Participating in the Political Process/percentages


QUESTION: When a political candidate wins any office, the news is always reporting on the percentages. For example,Hillary wine "x" percentage of the black vote in South Carolina or Donald Trump got x percent of the Latino vote. Does it really make that much difference? The point is to win overall.

ANSWER: You are right--but people in politics want to know which demographic groups they should try to turn out, and where they need to strengthen their appeals. In the case of the SC primary, people wanted to see who could turn out black voters, as Democrats need a high black turnout to win in November.

Hope this helps!


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QUESTION: I don't understand why they need or even THINK they need black votes? I just don't understand why they just don't want votes? Why does it matter to them what color the vote is? Why does it matter?

Well, black votes ARE votes. So of course you want them, if you think you can get them. One could turn your question around and ask why any politician would want to give up a big bloc of votes.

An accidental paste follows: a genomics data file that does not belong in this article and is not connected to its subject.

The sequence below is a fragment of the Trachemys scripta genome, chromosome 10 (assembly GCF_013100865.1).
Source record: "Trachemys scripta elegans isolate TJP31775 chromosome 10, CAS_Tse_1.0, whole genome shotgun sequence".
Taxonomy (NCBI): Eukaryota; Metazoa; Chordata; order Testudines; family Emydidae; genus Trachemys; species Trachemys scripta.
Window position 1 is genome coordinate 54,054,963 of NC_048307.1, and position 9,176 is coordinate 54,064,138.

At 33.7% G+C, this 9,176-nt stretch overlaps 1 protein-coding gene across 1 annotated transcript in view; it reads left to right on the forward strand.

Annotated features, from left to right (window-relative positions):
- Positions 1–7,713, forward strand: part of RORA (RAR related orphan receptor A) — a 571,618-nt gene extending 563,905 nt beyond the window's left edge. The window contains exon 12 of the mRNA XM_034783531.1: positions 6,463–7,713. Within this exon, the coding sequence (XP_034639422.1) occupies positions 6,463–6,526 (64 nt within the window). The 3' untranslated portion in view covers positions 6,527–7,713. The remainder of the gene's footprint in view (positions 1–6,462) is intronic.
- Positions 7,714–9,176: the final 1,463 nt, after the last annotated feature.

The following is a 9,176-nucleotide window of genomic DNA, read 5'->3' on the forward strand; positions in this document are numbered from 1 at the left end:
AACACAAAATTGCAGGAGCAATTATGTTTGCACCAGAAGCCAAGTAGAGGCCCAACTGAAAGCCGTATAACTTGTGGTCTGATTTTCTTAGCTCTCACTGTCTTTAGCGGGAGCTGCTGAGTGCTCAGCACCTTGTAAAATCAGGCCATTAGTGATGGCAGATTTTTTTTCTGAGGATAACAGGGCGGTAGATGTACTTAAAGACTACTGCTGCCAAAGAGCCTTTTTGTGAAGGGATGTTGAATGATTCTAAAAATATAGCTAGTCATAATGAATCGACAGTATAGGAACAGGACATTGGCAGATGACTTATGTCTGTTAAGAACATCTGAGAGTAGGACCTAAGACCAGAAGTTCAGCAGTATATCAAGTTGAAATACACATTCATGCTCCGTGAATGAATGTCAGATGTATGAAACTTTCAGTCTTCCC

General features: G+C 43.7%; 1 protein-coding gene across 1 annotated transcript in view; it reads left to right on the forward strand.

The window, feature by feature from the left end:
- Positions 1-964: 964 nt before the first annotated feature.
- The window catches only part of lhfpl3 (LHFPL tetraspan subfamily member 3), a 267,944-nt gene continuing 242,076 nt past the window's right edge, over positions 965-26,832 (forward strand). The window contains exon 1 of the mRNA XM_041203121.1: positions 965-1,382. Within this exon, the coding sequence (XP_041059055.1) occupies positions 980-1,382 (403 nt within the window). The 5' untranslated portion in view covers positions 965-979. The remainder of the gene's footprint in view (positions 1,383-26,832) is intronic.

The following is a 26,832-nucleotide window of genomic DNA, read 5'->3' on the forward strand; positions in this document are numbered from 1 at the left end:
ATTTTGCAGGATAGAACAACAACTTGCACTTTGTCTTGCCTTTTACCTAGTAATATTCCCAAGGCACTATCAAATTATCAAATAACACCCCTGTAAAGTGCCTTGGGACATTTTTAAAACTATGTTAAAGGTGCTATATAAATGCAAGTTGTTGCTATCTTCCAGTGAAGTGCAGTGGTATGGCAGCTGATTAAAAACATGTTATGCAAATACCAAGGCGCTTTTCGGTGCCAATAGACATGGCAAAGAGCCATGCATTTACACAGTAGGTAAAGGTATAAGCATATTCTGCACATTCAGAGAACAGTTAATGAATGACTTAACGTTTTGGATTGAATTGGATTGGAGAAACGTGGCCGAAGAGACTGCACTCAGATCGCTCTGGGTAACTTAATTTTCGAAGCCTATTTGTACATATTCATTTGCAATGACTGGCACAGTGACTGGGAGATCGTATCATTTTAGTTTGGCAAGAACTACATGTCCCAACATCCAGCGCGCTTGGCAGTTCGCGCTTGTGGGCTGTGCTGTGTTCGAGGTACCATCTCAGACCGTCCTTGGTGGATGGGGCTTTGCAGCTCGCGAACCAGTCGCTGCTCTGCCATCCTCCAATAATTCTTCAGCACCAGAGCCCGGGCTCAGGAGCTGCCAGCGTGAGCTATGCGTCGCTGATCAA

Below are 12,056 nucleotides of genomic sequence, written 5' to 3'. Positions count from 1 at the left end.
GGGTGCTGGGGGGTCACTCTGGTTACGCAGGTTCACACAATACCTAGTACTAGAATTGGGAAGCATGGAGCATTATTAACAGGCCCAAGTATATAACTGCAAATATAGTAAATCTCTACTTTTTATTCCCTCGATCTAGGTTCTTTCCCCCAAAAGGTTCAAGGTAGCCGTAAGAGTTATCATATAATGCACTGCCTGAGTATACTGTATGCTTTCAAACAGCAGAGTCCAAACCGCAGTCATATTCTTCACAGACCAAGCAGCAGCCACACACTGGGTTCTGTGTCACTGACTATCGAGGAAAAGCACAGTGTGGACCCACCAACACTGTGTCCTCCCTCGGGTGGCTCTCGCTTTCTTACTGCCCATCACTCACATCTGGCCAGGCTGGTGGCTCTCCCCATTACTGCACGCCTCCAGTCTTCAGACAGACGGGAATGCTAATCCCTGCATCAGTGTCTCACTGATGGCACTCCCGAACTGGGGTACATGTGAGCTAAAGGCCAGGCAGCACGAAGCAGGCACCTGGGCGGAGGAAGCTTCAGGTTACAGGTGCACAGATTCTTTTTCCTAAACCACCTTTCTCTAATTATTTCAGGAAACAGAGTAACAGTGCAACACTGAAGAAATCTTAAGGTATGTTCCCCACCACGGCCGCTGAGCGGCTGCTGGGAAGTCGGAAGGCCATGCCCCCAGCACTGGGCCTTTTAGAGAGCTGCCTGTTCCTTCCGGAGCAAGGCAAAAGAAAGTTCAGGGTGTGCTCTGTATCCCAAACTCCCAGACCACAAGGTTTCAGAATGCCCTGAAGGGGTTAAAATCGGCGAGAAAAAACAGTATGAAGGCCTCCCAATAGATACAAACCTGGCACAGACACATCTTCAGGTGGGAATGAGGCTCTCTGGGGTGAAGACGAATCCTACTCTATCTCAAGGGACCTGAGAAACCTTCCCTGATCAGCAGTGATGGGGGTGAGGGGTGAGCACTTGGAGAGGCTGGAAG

To win an election, a candidate has to put together a coalition of votes that adds up to a majority, and different groups want different things. For example, rich people want to eliminate the capital gains tax, but people who are not rich generally want to keep it. So a candidate tries to come up with an appeal that will unite a majority coalition, without losing too many votes by taking positions a particular group does not like.

Participating in the Political Process

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John C. Berg


How to run for office and win, how to lobby, how to promote your political cause effectively, how to get involved in electoral and issue campaigns, how to get a job in politics.


I have been a professor of political science since 1974, and direct a graduate program in professional politics. I have worked on many campaigns in various capacities.

American Association of Political Consultants, American Political Science Association, Caucus for a New Political Science, National Society for Experiential Education, International Political Science Association.

Polity, New Political Science, Policy Studies Journal. Author of Unequal Struggle: Class, Gender, Race, and Power in the US Congress.

PhD, Harvard University, 1975
MA, Harvard University, 1973
BA with Honors, University of Wisconsin, 1964

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